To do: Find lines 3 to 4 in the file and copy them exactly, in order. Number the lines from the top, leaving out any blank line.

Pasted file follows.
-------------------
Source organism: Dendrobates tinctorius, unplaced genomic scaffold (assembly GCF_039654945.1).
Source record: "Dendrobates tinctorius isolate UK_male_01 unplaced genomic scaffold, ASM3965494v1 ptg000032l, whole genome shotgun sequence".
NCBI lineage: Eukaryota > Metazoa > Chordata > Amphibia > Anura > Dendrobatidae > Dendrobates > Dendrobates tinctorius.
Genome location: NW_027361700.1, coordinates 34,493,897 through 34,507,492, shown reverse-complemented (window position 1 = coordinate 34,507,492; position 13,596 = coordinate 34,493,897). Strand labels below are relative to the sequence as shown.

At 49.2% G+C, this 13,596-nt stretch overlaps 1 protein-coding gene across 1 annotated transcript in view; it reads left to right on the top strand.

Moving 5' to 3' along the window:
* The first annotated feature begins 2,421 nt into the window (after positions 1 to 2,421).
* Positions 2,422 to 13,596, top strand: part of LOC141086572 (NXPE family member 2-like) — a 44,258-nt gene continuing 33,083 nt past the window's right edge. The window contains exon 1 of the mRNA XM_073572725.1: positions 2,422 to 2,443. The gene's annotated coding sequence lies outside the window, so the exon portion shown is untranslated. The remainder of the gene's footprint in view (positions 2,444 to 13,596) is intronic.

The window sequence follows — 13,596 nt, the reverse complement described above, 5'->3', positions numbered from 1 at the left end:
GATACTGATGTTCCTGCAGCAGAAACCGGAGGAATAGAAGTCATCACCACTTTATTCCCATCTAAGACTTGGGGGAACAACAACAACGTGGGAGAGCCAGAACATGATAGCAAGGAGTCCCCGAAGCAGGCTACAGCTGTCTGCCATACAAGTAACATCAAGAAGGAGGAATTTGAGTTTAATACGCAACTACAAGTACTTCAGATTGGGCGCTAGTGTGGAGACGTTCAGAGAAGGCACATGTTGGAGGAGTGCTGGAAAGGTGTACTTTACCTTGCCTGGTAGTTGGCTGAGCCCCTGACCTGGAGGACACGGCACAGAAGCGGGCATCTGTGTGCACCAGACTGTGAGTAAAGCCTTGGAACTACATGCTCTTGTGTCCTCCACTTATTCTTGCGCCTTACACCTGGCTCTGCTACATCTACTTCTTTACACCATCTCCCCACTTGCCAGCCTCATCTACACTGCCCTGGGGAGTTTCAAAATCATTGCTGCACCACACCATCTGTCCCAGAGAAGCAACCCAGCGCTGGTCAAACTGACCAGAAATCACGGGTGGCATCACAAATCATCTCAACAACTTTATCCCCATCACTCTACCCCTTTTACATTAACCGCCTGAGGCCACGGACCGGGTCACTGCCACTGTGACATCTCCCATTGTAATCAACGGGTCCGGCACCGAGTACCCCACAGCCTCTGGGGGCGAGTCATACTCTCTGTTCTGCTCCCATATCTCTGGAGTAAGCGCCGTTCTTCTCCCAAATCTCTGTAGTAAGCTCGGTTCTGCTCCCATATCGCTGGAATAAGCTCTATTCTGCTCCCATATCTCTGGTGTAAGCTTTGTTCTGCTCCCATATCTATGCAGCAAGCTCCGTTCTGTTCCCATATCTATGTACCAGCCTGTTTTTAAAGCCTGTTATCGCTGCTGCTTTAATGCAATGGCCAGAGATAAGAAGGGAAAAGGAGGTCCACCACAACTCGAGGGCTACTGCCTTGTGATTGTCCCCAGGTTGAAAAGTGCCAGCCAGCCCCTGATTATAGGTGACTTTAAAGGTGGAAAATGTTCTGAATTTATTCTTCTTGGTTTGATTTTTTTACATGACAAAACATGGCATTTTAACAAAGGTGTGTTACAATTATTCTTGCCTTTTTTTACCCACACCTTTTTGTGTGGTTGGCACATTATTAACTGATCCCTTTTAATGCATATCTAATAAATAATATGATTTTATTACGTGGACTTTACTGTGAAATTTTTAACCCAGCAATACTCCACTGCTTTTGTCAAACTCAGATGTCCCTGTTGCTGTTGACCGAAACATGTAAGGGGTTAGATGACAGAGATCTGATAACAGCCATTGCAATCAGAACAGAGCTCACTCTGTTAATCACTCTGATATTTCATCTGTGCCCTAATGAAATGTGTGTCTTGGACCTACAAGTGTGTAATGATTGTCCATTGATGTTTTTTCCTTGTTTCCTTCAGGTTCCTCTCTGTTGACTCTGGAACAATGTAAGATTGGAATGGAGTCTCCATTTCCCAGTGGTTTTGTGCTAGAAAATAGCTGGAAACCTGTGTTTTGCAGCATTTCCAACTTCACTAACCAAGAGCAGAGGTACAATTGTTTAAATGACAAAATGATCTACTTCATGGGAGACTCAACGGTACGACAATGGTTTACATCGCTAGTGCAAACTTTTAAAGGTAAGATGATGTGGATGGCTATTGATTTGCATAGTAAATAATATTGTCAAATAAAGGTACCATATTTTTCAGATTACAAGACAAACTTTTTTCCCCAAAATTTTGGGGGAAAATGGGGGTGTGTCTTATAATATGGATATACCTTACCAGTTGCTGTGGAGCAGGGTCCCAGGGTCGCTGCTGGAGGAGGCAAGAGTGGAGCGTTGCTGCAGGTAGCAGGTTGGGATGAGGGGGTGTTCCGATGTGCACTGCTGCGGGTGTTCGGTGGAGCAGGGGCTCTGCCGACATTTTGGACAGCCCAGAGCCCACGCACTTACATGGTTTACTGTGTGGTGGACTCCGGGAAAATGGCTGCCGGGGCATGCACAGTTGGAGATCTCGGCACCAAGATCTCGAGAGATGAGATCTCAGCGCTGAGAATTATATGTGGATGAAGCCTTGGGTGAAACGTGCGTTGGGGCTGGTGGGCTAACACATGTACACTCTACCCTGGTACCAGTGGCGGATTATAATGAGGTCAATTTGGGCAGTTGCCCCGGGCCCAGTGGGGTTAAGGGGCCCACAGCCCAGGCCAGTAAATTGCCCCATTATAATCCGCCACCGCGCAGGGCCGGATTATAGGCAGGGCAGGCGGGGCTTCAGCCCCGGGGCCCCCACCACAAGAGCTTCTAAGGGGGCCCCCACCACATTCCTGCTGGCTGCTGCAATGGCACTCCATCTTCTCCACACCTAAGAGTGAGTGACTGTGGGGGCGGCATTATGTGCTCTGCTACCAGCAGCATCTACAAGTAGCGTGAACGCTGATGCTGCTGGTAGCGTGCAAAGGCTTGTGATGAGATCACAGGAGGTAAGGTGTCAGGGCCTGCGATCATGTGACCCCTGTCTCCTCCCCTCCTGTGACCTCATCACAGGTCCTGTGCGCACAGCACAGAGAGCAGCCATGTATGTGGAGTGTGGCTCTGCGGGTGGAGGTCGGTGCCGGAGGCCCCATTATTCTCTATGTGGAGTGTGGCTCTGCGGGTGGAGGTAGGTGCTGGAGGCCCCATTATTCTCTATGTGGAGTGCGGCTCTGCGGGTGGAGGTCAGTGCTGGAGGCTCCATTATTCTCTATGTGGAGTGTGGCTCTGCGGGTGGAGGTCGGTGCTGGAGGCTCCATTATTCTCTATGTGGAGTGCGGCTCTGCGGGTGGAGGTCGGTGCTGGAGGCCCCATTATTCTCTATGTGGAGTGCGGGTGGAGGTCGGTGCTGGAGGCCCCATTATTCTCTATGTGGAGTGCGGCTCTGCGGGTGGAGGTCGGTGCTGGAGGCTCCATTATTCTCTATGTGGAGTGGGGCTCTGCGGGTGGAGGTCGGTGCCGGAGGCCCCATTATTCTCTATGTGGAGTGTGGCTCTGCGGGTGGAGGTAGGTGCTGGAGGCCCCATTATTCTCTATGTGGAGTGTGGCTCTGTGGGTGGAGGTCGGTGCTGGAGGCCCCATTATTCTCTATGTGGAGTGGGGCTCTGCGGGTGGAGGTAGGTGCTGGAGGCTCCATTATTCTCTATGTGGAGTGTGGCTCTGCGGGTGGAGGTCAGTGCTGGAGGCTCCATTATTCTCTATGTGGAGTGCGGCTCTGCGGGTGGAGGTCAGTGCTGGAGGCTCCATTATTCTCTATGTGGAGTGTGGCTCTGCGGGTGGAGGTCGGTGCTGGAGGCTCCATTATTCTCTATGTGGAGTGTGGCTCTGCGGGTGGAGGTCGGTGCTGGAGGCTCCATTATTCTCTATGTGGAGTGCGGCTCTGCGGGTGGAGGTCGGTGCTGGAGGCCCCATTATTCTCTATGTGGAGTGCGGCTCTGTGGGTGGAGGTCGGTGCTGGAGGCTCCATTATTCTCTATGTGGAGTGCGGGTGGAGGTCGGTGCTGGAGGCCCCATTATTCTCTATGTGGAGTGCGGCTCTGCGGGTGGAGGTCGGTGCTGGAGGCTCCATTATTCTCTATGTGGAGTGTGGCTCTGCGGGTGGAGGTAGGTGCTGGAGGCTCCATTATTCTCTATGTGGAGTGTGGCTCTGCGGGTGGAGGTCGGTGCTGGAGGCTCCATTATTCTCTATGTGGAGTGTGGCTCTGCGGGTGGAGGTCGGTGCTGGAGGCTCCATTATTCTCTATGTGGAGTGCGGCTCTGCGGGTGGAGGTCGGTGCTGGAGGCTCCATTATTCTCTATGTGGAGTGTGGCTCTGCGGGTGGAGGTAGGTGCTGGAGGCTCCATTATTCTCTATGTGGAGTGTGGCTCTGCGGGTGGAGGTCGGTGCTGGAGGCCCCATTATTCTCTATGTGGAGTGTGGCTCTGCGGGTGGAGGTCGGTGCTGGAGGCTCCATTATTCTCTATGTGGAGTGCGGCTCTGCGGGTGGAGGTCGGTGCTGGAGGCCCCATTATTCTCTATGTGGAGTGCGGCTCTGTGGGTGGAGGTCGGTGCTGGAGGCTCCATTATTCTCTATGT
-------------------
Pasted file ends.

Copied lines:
NCBI lineage: Eukaryota > Metazoa > Chordata > Amphibia > Anura > Dendrobatidae > Dendrobates > Dendrobates tinctorius.
Genome location: NW_027361700.1, coordinates 34,493,897 through 34,507,492, shown reverse-complemented (window position 1 = coordinate 34,507,492; position 13,596 = coordinate 34,493,897). Strand labels below are relative to the sequence as shown.